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Digital learning portfolios

Daniela Kemeny is a year 6 teacher and PYP Coordinator at SEK International School – El Castillo, Spain

Daniela Kemeny is a year 6 teacher and PYP Coordinator at SEK International School – El Castillo, Spain

A PYP teacher and coordinator illustrates how digital learning portfolios are used in their school: by collecting evidence of how each learner is developing conceptual understandings, skills, attitudes and a desire to act, along with the acquisition of knowledge. 

Sample of student portfolio introduction entry

Assessment and documentation of learning evidence is a big idea in the PYP. The philosophy of the programme invites us to have a much broader and modern view on assessment—a view that is beyond traditional tests and exams. We want to ensure that through our assessments, we can gather information on the development of the five essential elements, and document learner’s progress through time within and across the curriculum.

Learning is much more than a score on written tests. We, PYP teachers, have the urgent need to collect evidence of how each learner is developing conceptual understandings, skills, attitudes and a desire to act, along with the acquisition of knowledge. Demonstrating this can be challenging, and communicating it effectively to the school community is even more challenging.

Sample of student portfolio entry

One common practice among PYP schools and definitely a good practice that many non-PYP schools are implementing is the use of “Learning Portfolios”. A practice burrowed from art, design and architecture schools, and adapted into education by the early childhood centers of Reggio Emilia. Learning Portfolios are now a common strategy used to document learning, and have proven to be an effective way to objectively identify student’s learning process, as well as to communicate this clearly to both the learners and their families.

Our experience at SEK International School – El Castillo has opened our eyes to this. We took it one step further and used technology to enhance the whole process of creating Learning Portfolios. We wanted this process to also develop the students’ literacy and digital literacy skills.

The Digital Learning Portfolios are currently done by students from year 3 to 6. Students in these year groups use a safe and student-friendly application called Throughout a unit of inquiry, students, either lead by their teachers or independently as dictated by their own needs, log onto their accounts and use the easy interface to reflect on their learning and development. In their reflections, they are asked to include photos of their work to evidence the learning they have achieved or challenges they have faced, and to thoughtfully comment on the way they have been developing the five essential elements.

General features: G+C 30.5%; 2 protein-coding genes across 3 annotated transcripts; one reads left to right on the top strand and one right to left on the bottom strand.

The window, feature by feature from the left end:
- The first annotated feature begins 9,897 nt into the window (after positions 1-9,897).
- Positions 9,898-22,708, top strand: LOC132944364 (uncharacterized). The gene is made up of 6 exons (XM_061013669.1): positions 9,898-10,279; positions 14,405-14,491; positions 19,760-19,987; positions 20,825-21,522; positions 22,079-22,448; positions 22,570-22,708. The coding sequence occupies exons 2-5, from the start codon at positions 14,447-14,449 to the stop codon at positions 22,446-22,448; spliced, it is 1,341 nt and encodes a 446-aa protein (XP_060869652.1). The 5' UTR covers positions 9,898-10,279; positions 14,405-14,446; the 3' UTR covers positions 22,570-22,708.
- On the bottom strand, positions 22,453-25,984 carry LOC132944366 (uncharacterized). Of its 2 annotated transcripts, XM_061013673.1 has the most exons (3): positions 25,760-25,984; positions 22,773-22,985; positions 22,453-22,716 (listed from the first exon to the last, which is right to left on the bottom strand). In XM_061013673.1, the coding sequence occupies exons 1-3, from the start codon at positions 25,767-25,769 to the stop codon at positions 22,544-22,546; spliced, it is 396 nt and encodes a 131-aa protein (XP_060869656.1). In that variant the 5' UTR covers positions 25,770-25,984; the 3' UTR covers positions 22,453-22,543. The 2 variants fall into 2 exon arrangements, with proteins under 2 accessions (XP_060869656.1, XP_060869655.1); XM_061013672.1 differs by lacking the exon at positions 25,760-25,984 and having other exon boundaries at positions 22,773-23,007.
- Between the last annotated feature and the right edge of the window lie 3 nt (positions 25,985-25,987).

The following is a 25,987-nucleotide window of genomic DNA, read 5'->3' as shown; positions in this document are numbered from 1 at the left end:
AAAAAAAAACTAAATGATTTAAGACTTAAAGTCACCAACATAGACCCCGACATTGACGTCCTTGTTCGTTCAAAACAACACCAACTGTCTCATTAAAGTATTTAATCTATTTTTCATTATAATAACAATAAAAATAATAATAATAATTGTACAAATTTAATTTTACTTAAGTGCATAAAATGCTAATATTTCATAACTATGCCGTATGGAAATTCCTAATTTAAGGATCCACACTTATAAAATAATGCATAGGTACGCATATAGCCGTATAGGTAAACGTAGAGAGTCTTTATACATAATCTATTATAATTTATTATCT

Sample of teacher comment

Students collaborate with each other through self-assessment. This means that each student can access their classmate’s portfolio and write constructive feedback to each other. Parents have their own log-in information allowing them to access their child’s portfolio, read their reflections, and write their own comments. Teachers, of course, use the same platform to give feedback on student learning and progress.

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Using Digital Learning Portfolios has given us the platform to keep an accurate record of students’ learning and has enabled us to share this within the school community in a seamless, easy manner. It has also broadened teachers’ perspectives on the purpose of assessment and helped them value other assessment practices beyond testing. This has been true for parents, who, in seeing their children’s work alongside their reflective comment, and the feedback from the teacher, have begun to value more open-ended tasks and projects as valid evidence of learning.

Sample of parent comment

Parents have begun to better understand that tests and exams are not the only option to identify student learning. Parents have also reported that being able to access their children’s information whenever they like has made them more at ease about how their children are developing; having the opportunity to participate and comment has made them more confident on the way their children are learning.

As for the students, it has been very rewarding to see how student’s reflections are more thoughtful, genuine and truly connected to their personal learning journeys.

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This is definitely only the starting point for our journey. We will continually evolve in the way that we are implementing our Digital Learning Portfolios. We are eager to connect with other schools and teachers to find out more about their experiences in using a Digital Learning Portfolio.



Daniela Kemeny has taught in IB World schools both in America and Europe, where she has also been a workshop leader, site visitor and consultant. Considering herself an inquirer and risk taker, she enjoys taking on challenges and conducting her own research to explore and broaden her teaching and learning philosophy.